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October 2012In our best practices usability guideline series, this topic has come up before which emphasizes the importance of the guideline we are addressing today - consistency. While it is a standalone guideline, it is the key to making the other guidelines work as well Ė to provide the best possible user experience all of the usability best practices you put in place must be done consistently across the site. Consistency allows a casual user to learn your site more quickly and a frequent user to move effortlessly to the content or task of interest. While it is often the first guideline we look at when evaluating the site, it is the last guideline Iím looking at here because it impacts each of the other areas we have looked at in detail already. To understand how, letís take a look at the elements of this guideline in detail...
Eye tracking is an incredibly innovative and powerful technology that allows us to understand how people visually consume media and information. In the world of usability testing, we most often use it to evaluate websites, but it is becoming increasingly relevant in the testing of mobile applications, software, video games, and physical products. This white paper focuses specifically on websites and the role of eye tracking in helping us learn how to make them more usable. We conducted eye tracking research on the websites for Neiman Marcus, Gap, Expedia, Pfizer, Merck, Ticketmaster, AutoTrader and more, to provide a methodologically sound template for conducting eye tracking and to share best practices from our research.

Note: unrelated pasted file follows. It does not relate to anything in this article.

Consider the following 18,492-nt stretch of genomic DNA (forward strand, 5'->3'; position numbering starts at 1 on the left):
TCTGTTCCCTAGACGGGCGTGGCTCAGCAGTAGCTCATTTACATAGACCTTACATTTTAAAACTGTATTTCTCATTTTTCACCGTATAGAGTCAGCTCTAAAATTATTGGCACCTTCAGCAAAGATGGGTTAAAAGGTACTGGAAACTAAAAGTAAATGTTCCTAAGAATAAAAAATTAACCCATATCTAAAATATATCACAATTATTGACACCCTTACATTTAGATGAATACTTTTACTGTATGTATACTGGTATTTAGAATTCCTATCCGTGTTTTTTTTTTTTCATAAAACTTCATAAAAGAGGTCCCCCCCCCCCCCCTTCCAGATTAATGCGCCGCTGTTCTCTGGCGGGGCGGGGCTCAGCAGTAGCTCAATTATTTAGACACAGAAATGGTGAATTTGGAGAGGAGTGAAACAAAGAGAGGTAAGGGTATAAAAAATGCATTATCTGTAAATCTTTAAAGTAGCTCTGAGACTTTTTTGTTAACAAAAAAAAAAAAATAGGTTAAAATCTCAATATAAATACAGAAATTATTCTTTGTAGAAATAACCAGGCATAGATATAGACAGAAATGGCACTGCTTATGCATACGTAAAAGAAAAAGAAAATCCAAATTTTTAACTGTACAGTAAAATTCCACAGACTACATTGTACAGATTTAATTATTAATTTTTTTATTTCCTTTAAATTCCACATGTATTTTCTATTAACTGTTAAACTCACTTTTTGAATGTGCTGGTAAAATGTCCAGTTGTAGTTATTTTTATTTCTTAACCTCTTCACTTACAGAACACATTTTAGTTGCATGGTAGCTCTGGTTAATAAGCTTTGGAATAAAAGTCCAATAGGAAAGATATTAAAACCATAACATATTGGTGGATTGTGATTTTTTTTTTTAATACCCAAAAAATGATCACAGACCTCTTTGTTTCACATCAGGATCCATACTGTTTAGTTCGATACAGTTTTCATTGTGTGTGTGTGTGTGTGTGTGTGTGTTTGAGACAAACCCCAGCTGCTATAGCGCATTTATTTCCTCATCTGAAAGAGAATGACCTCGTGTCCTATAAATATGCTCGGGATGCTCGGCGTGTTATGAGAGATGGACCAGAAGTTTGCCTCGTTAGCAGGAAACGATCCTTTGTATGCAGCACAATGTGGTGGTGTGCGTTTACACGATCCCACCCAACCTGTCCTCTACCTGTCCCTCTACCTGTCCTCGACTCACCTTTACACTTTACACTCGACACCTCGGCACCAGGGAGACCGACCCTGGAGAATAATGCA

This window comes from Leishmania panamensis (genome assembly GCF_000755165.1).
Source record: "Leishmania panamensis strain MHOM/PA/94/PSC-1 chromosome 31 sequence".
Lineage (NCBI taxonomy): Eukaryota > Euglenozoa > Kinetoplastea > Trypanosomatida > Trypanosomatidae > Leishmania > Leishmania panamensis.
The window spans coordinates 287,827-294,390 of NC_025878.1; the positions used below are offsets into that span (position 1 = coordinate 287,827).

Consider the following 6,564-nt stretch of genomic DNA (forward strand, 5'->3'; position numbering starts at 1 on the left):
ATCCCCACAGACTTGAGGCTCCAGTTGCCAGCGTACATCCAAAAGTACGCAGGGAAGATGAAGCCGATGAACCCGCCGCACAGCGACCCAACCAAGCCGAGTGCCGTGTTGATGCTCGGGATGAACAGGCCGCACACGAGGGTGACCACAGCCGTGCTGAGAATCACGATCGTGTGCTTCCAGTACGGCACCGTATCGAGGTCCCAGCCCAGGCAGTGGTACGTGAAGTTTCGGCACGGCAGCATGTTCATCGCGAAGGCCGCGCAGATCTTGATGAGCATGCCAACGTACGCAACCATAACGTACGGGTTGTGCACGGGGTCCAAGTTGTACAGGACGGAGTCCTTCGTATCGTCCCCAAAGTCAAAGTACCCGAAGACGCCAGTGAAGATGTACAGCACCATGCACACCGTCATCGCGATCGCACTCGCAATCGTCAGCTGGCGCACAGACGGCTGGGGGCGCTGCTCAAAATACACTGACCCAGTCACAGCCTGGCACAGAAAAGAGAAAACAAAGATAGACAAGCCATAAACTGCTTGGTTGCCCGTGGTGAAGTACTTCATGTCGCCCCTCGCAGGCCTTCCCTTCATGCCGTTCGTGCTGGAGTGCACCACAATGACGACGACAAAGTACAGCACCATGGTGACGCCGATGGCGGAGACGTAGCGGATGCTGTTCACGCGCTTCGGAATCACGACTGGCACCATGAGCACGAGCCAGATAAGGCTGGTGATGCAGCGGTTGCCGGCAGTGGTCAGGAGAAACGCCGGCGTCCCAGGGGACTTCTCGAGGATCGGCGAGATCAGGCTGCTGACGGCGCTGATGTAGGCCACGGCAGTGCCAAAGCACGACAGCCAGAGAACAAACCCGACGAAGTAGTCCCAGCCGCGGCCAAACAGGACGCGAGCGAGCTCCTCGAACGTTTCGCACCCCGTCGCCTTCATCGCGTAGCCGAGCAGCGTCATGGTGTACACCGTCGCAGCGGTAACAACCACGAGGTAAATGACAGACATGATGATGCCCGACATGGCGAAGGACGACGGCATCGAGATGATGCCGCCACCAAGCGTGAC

There is no doubt we all want our websites to be attractive - captivating users and providing visual interest. However, it is important that the visual interest created on a site work with and enhance the usability of the site, rather than detract from it. Often we think of the aesthetics of a site as separate from the usability elements, but they have to work together to create a site that both captures and enhances your brand, attracts and interests users and allows them to easily complete the task at hand on the site.
One of the primary marketing objectives for 2012 for many of our clients is to integrate social media into their overall marketing strategy. To meet this need, eVOC recently published its Social Networking Report, "What Can Facebook Do for Me? Benchmarks and Best Practices from Brand Leaders." The findings from this report provide guidelines for executing a successful social media campaign by leveraging Facebook.
One of the most important aspects of any site is how the user can get to the information of interest. Once information architecture is considered and clearly defined, the next step is the mechanics of navigation. Users should be able to easily identify links and clickable content, use those and the feedback given by the site to move through your site with ease.
One of the challenges most sites face is that there is an excess of information they need to convey - value proposition, marketing messaging, product information, social media and more. When trying to fit this all into a single site - and, often, on a single page - sites can become cluttered and difficult to read, frustrating customers and prospects visiting your site. So how do you balance the needs of the company to convey a wide variety of information, but still provide your customers a good experience on the site where they are able to easily accomplish what they have come to do?
What does your website say to your customers? The premise of the Communication & Relevance guideline is to ensure that the site's messaging and its value proposition are clear, aligned with target users' intent and enhance the site's usability.